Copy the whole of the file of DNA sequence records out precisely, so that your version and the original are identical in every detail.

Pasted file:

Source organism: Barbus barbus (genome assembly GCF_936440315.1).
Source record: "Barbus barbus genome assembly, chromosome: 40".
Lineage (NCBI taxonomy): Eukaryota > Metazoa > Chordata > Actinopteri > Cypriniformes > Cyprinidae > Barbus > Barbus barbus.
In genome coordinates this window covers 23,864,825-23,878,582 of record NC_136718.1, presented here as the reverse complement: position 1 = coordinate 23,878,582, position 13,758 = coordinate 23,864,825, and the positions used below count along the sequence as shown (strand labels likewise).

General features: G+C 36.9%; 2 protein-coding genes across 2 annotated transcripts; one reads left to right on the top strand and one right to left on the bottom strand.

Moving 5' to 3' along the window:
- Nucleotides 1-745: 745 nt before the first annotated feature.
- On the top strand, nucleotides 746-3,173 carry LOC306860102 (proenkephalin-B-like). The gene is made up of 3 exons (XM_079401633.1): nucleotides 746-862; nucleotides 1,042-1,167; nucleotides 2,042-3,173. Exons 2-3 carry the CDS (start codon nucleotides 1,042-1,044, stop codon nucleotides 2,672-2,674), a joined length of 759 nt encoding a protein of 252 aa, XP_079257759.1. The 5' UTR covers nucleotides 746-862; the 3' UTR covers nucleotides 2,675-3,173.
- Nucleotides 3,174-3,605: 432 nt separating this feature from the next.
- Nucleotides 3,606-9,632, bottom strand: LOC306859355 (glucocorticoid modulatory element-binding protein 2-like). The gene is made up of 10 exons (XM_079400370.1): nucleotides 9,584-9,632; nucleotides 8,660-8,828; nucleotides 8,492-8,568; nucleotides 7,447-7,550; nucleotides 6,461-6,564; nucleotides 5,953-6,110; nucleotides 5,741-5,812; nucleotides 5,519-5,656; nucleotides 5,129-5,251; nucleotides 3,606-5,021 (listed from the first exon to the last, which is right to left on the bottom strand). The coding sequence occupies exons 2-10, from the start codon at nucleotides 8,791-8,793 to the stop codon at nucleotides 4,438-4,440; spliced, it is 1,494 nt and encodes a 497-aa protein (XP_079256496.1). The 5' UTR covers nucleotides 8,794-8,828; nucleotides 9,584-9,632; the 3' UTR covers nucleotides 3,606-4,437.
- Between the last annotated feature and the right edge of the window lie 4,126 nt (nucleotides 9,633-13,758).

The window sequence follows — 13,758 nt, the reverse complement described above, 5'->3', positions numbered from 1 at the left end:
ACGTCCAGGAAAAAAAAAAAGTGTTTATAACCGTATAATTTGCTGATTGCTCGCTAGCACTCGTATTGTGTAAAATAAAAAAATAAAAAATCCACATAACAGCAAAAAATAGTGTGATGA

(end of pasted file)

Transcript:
Source organism: Barbus barbus (genome assembly GCF_936440315.1).
Source record: "Barbus barbus genome assembly, chromosome: 40".
Lineage (NCBI taxonomy): Eukaryota > Metazoa > Chordata > Actinopteri > Cypriniformes > Cyprinidae > Barbus > Barbus barbus.
In genome coordinates this window covers 23,864,825-23,878,582 of record NC_136718.1, presented here as the reverse complement: position 1 = coordinate 23,878,582, position 13,758 = coordinate 23,864,825, and the positions used below count along the sequence as shown (strand labels likewise).

General features: G+C 36.9%; 2 protein-coding genes across 2 annotated transcripts; one reads left to right on the top strand and one right to left on the bottom strand.

Moving 5' to 3' along the window:
- Nucleotides 1-745: 745 nt before the first annotated feature.
- On the top strand, nucleotides 746-3,173 carry LOC306860102 (proenkephalin-B-like). The gene is made up of 3 exons (XM_079401633.1): nucleotides 746-862; nucleotides 1,042-1,167; nucleotides 2,042-3,173. Exons 2-3 carry the CDS (start codon nucleotides 1,042-1,044, stop codon nucleotides 2,672-2,674), a joined length of 759 nt encoding a protein of 252 aa, XP_079257759.1. The 5' UTR covers nucleotides 746-862; the 3' UTR covers nucleotides 2,675-3,173.
- Nucleotides 3,174-3,605: 432 nt separating this feature from the next.
- Nucleotides 3,606-9,632, bottom strand: LOC306859355 (glucocorticoid modulatory element-binding protein 2-like). The gene is made up of 10 exons (XM_079400370.1): nucleotides 9,584-9,632; nucleotides 8,660-8,828; nucleotides 8,492-8,568; nucleotides 7,447-7,550; nucleotides 6,461-6,564; nucleotides 5,953-6,110; nucleotides 5,741-5,812; nucleotides 5,519-5,656; nucleotides 5,129-5,251; nucleotides 3,606-5,021 (listed from the first exon to the last, which is right to left on the bottom strand). The coding sequence occupies exons 2-10, from the start codon at nucleotides 8,791-8,793 to the stop codon at nucleotides 4,438-4,440; spliced, it is 1,494 nt and encodes a 497-aa protein (XP_079256496.1). The 5' UTR covers nucleotides 8,794-8,828; nucleotides 9,584-9,632; the 3' UTR covers nucleotides 3,606-4,437.
- Between the last annotated feature and the right edge of the window lie 4,126 nt (nucleotides 9,633-13,758).

The window sequence follows — 13,758 nt, the reverse complement described above, 5'->3', positions numbered from 1 at the left end:
ACGTCCAGGAAAAAAAAAAAGTGTTTATAACCGTATAATTTGCTGATTGCTCGCTAGCACTCGTATTGTGTAAAATAAAAAAATAAAAAATCCACATAACAGCAAAAAATAGTGTGATGA